Today was the day we’d allotted for shopping, for buying at least some of the things we’d been putting off for ages, saying that we’d get them when we got to NZ. Well, we’re here now, so we were about to treat ourselves. Of course, it had to be just our luck that not only was it still bloody freezing, it was chucking it down to boot. No cars passed us all the way in either, so we had a long, cold, wet walk in the rain. We spent most of the day wandering from camping shop to camping shop, listening to the salesmen delivering their spiel, comparing prices + quality, juggling discounts (David had given us a discount card.) By the finish, we were exhausted, but we had bought 2 first-class sleeping bags, (at $150 each!), mummy-style, thick + warm; 2 sleeping-pads (something we’ve put off getting for ages, + regretted greatly); 2 poncho-type raincoats (our old yellow raincoats having been thrown away – they soaked one from mid-thigh down, + were mildewing away in any case); 2 sets of clip-together camping cutlery; some plastic food jars; + some lighting tablets for our stove. So now, having that lot together with our tent + stove, we can feel pretty self-sufficient, in the country at any rate; towns are an entirely different matter. And considering we also managed to post Val’s grass skirt, take in our films for developing, collect our tent, buy some groceries, visit Jinty in the library (she’s the archivist), + get 2 jumpers (1 really nice arran one for Val, a tatty old brown one for me) + some books from the Sally Army, and have coffee + cake in a teashop, it really was quite a busy day… + a productive one, tho’ very expensive. It was a foul walk back tho’ – laden down with all our newly acquired goods, plodding back thro’ the wind + rain. We had planned to go out again to the pictures, but what with the weather, + the fact that we were shattered, we stayed in, had a smashing meal of bangers + mash, + then toddled off to bed.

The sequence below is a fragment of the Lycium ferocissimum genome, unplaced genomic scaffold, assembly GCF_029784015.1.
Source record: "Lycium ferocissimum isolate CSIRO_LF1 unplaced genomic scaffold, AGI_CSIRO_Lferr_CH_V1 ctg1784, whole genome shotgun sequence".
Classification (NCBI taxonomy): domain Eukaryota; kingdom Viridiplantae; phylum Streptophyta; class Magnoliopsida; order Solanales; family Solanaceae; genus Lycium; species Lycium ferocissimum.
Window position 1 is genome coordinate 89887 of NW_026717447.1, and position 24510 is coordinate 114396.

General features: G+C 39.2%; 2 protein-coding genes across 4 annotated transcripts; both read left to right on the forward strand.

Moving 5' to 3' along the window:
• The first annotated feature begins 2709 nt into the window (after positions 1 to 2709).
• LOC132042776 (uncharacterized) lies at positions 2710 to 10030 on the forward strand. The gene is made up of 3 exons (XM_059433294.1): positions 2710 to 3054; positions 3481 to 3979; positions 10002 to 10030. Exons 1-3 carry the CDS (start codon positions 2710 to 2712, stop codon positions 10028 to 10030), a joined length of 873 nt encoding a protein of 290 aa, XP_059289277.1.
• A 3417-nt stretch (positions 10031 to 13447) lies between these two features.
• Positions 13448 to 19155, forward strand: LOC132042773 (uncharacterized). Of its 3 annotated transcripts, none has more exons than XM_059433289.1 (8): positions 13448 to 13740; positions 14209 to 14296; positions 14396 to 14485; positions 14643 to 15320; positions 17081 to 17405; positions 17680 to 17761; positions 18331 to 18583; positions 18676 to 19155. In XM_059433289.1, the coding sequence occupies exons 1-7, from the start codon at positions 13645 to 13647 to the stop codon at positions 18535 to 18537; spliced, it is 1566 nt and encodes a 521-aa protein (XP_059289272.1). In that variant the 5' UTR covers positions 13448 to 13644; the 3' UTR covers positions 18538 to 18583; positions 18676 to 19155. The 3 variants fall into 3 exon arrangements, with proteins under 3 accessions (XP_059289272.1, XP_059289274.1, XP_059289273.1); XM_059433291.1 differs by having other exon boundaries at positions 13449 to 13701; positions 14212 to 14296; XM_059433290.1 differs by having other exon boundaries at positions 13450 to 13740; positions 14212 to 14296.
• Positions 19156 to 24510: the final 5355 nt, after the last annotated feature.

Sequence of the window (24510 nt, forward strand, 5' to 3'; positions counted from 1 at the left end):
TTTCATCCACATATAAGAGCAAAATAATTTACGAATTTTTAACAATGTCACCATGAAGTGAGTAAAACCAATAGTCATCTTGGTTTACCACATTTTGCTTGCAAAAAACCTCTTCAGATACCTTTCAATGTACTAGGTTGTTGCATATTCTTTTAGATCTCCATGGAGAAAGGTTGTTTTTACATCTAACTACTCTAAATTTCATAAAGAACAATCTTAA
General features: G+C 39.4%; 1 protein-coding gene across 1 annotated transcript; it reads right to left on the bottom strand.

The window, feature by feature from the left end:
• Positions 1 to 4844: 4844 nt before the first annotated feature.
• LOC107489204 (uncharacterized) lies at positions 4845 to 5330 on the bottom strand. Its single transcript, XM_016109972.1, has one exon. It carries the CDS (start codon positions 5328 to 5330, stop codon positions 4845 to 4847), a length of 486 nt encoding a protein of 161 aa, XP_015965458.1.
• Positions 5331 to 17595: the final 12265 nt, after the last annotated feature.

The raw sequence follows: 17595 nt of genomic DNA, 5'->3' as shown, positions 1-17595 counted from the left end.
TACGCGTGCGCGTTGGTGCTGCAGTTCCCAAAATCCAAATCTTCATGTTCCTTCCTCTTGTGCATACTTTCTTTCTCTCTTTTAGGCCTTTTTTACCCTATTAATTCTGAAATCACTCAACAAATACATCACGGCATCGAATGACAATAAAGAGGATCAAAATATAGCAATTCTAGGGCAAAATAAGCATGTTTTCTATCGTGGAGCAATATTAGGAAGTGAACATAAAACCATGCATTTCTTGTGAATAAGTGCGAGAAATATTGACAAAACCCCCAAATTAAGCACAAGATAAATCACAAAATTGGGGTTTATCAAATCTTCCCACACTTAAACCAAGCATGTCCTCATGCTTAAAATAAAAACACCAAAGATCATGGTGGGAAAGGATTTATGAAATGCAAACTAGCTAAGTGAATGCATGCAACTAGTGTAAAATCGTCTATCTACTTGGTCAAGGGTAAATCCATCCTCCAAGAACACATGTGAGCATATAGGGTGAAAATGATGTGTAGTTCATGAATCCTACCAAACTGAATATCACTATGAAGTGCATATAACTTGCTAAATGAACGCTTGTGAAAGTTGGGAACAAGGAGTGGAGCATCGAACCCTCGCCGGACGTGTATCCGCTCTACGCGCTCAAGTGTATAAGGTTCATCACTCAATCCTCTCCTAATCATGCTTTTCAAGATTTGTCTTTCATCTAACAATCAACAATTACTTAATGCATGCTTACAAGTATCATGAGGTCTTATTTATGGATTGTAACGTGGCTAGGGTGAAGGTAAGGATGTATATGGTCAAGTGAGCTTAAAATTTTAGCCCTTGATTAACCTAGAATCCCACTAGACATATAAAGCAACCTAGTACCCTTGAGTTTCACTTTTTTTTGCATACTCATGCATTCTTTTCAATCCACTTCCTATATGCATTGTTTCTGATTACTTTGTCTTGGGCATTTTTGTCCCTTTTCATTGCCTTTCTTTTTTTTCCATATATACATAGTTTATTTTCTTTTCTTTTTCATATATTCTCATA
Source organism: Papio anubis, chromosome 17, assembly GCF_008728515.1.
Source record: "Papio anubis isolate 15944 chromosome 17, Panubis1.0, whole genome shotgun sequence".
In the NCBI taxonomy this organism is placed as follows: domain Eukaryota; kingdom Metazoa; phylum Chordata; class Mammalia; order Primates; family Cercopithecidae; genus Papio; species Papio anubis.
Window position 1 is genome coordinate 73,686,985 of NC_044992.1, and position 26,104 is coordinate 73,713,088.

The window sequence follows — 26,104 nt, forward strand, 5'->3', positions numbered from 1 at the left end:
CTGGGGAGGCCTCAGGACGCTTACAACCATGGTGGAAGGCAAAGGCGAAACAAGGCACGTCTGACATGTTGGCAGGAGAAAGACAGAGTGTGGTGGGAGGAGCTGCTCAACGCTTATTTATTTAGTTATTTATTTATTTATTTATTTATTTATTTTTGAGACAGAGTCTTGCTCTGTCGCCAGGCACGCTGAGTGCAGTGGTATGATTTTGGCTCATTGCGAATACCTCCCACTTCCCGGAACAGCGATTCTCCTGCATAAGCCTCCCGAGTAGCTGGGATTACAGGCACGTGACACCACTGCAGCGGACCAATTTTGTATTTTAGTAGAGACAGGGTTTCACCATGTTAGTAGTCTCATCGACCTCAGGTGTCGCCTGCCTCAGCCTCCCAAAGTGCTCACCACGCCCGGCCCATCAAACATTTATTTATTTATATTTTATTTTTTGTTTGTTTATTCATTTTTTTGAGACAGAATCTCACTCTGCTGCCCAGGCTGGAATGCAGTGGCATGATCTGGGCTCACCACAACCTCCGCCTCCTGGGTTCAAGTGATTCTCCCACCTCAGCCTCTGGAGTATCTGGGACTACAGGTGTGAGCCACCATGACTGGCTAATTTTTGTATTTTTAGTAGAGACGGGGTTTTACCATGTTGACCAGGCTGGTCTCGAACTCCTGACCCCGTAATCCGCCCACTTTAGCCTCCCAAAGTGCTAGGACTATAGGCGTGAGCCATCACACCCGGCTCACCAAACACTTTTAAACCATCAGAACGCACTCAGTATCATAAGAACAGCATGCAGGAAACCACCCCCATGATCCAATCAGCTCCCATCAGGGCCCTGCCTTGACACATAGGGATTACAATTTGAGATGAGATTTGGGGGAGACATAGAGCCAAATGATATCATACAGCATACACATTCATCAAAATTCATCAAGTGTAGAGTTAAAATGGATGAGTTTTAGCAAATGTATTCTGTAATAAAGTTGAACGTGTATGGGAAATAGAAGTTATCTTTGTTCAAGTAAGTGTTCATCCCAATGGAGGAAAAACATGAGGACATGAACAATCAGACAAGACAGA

I have not really mentioned our encounter with immigration, which was very friendly. Just as well, since we did not have the sort of money usually required by immigration when entering a country (to demonstrate one can leave again.) It really did seem that being part of the yachting community had meant we could bypass the usual regulations. And did mean, of course, that we could spend some money on some much needed equipment. Sooner or later we would be reliant on our own resources once again, after several months of having food and accommodation sorted out.
The poor weather is something of a shock. I suppose it is still spring, so hopefully it should im prove as summer comes along.